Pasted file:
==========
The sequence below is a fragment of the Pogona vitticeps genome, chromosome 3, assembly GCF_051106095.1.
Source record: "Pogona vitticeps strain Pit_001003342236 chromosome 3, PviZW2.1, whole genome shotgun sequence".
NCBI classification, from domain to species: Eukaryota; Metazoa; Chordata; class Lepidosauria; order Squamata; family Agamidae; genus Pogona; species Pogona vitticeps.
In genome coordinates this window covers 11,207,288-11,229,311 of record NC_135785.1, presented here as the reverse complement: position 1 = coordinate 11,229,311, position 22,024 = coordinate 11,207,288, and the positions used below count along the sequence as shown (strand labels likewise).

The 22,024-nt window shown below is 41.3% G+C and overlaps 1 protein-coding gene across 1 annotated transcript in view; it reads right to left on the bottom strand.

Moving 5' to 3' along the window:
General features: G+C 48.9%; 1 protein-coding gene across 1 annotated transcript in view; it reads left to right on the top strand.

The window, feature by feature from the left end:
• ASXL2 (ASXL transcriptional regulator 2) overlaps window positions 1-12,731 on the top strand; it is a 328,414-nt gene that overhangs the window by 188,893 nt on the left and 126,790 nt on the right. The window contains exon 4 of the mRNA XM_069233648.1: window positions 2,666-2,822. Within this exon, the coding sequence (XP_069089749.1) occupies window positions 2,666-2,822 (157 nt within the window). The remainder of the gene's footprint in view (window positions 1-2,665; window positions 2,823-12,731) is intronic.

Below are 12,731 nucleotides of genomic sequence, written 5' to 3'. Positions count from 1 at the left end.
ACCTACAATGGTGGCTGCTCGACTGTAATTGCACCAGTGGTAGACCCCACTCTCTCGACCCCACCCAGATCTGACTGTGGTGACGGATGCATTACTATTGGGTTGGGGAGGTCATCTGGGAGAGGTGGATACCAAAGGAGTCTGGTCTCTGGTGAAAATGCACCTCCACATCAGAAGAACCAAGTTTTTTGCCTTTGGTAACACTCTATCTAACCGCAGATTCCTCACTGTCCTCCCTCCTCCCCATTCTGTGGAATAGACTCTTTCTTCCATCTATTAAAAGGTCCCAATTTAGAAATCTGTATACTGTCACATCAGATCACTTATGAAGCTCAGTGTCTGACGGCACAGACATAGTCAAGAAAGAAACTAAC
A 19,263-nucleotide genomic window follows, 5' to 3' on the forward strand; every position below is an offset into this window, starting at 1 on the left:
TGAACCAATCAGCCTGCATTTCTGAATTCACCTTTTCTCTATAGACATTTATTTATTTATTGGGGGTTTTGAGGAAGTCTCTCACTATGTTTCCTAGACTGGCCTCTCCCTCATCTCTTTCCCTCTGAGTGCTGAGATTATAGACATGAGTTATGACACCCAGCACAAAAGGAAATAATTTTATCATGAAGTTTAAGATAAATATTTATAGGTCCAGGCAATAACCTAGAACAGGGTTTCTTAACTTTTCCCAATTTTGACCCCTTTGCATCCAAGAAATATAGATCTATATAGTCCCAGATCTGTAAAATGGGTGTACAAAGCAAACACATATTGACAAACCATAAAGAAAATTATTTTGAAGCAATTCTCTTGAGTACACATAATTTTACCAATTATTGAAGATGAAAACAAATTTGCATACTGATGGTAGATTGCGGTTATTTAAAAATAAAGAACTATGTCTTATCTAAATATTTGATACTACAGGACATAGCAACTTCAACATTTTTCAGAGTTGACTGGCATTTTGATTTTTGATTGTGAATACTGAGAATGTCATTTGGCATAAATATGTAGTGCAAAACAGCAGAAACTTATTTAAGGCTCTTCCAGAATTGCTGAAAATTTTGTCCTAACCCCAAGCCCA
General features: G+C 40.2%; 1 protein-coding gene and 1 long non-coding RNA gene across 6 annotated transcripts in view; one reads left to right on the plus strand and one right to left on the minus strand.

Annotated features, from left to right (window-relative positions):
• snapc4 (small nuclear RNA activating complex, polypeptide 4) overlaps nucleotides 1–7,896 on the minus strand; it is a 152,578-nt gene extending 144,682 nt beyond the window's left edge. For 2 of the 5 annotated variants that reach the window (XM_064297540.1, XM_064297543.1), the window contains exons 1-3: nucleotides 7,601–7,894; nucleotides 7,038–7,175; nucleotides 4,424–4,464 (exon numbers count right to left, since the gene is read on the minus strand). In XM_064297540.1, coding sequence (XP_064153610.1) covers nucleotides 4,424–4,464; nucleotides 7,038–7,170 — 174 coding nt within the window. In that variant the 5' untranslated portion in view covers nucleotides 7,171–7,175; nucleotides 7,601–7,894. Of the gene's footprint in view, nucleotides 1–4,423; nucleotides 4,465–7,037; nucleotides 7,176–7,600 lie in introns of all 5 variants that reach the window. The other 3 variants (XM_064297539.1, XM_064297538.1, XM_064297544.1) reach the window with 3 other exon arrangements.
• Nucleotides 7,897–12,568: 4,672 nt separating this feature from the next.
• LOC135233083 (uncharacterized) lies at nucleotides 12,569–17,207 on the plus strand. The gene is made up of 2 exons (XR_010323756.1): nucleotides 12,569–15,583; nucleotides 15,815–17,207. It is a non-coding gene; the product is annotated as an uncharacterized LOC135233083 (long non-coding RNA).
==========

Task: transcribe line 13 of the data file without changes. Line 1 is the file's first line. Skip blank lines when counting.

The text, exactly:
TGAACCAATCAGCCTGCATTTCTGAATTCACCTTTTCTCTATAGACATTTATTTATTTATTGGGGGTTTTGAGGAAGTCTCTCACTATGTTTCCTAGACTGGCCTCTCCCTCATCTCTTTCCCTCTGAGTGCTGAGATTATAGACATGAGTTATGACACCCAGCACAAAAGGAAATAATTTTATCATGAAGTTTAAGATAAATATTTATAGGTCCAGGCAATAACCTAGAACAGGGTTTCTTAACTTTTCCCAATTTTGACCCCTTTGCATCCAAGAAATATAGATCTATATAGTCCCAGATCTGTAAAATGGGTGTACAAAGCAAACACATATTGACAAACCATAAAGAAAATTATTTTGAAGCAATTCTCTTGAGTACACATAATTTTACCAATTATTGAAGATGAAAACAAATTTGCATACTGATGGTAGATTGCGGTTATTTAAAAATAAAGAACTATGTCTTATCTAAATATTTGATACTACAGGACATAGCAACTTCAACATTTTTCAGAGTTGACTGGCATTTTGATTTTTGATTGTGAATACTGAGAATGTCATTTGGCATAAATATGTAGTGCAAAACAGCAGAAACTTATTTAAGGCTCTTCCAGAATTGCTGAAAATTTTGTCCTAACCCCAAGCCCA